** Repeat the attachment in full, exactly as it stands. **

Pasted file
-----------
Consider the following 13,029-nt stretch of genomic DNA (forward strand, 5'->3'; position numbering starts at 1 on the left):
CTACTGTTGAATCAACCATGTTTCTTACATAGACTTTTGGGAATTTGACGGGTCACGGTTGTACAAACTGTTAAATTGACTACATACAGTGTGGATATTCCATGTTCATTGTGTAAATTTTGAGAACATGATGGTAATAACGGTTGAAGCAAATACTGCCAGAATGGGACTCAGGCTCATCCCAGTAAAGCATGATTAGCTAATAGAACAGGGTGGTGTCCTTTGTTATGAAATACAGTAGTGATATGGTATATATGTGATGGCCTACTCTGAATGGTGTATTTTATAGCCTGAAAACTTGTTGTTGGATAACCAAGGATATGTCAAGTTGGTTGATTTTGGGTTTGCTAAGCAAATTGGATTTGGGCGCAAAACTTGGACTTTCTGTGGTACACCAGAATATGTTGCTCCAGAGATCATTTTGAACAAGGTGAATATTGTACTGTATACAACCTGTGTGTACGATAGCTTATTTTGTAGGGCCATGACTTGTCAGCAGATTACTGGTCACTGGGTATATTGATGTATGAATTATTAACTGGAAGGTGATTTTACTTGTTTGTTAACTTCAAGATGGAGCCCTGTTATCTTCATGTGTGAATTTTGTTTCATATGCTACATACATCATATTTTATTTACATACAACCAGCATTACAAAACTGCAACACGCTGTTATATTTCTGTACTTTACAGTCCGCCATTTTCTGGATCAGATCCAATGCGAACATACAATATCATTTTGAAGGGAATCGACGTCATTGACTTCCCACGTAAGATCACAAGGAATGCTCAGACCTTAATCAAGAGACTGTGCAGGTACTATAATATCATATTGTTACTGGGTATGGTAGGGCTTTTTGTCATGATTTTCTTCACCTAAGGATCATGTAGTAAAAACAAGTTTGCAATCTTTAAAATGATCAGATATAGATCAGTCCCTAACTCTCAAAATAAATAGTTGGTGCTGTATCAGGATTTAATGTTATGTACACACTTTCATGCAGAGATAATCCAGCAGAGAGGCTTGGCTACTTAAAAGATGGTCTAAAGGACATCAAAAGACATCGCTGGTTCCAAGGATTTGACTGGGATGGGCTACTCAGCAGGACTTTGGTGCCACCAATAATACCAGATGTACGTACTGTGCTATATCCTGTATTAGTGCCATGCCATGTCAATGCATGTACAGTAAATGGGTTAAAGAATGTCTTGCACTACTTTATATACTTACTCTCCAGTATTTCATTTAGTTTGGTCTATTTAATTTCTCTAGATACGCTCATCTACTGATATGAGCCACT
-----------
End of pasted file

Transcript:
Consider the following 13,029-nt stretch of genomic DNA (forward strand, 5'->3'; position numbering starts at 1 on the left):
CTACTGTTGAATCAACCATGTTTCTTACATAGACTTTTGGGAATTTGACGGGTCACGGTTGTACAAACTGTTAAATTGACTACATACAGTGTGGATATTCCATGTTCATTGTGTAAATTTTGAGAACATGATGGTAATAACGGTTGAAGCAAATACTGCCAGAATGGGACTCAGGCTCATCCCAGTAAAGCATGATTAGCTAATAGAACAGGGTGGTGTCCTTTGTTATGAAATACAGTAGTGATATGGTATATATGTGATGGCCTACTCTGAATGGTGTATTTTATAGCCTGAAAACTTGTTGTTGGATAACCAAGGATATGTCAAGTTGGTTGATTTTGGGTTTGCTAAGCAAATTGGATTTGGGCGCAAAACTTGGACTTTCTGTGGTACACCAGAATATGTTGCTCCAGAGATCATTTTGAACAAGGTGAATATTGTACTGTATACAACCTGTGTGTACGATAGCTTATTTTGTAGGGCCATGACTTGTCAGCAGATTACTGGTCACTGGGTATATTGATGTATGAATTATTAACTGGAAGGTGATTTTACTTGTTTGTTAACTTCAAGATGGAGCCCTGTTATCTTCATGTGTGAATTTTGTTTCATATGCTACATACATCATATTTTATTTACATACAACCAGCATTACAAAACTGCAACACGCTGTTATATTTCTGTACTTTACAGTCCGCCATTTTCTGGATCAGATCCAATGCGAACATACAATATCATTTTGAAGGGAATCGACGTCATTGACTTCCCACGTAAGATCACAAGGAATGCTCAGACCTTAATCAAGAGACTGTGCAGGTACTATAATATCATATTGTTACTGGGTATGGTAGGGCTTTTTGTCATGATTTTCTTCACCTAAGGATCATGTAGTAAAAACAAGTTTGCAATCTTTAAAATGATCAGATATAGATCAGTCCCTAACTCTCAAAATAAATAGTTGGTGCTGTATCAGGATTTAATGTTATGTACACACTTTCATGCAGAGATAATCCAGCAGAGAGGCTTGGCTACTTAAAAGATGGTCTAAAGGACATCAAAAGACATCGCTGGTTCCAAGGATTTGACTGGGATGGGCTACTCAGCAGGACTTTGGTGCCACCAATAATACCAGATGTACGTACTGTGCTATATCCTGTATTAGTGCCATGCCATGTCAATGCATGTACAGTAAATGGGTTAAAGAATGTCTTGCACTACTTTATATACTTACTCTCCAGTATTTCATTTAGTTTGGTCTATTTAATTTCTCTAGATACGCTCATCTACTGATATGAGCCACT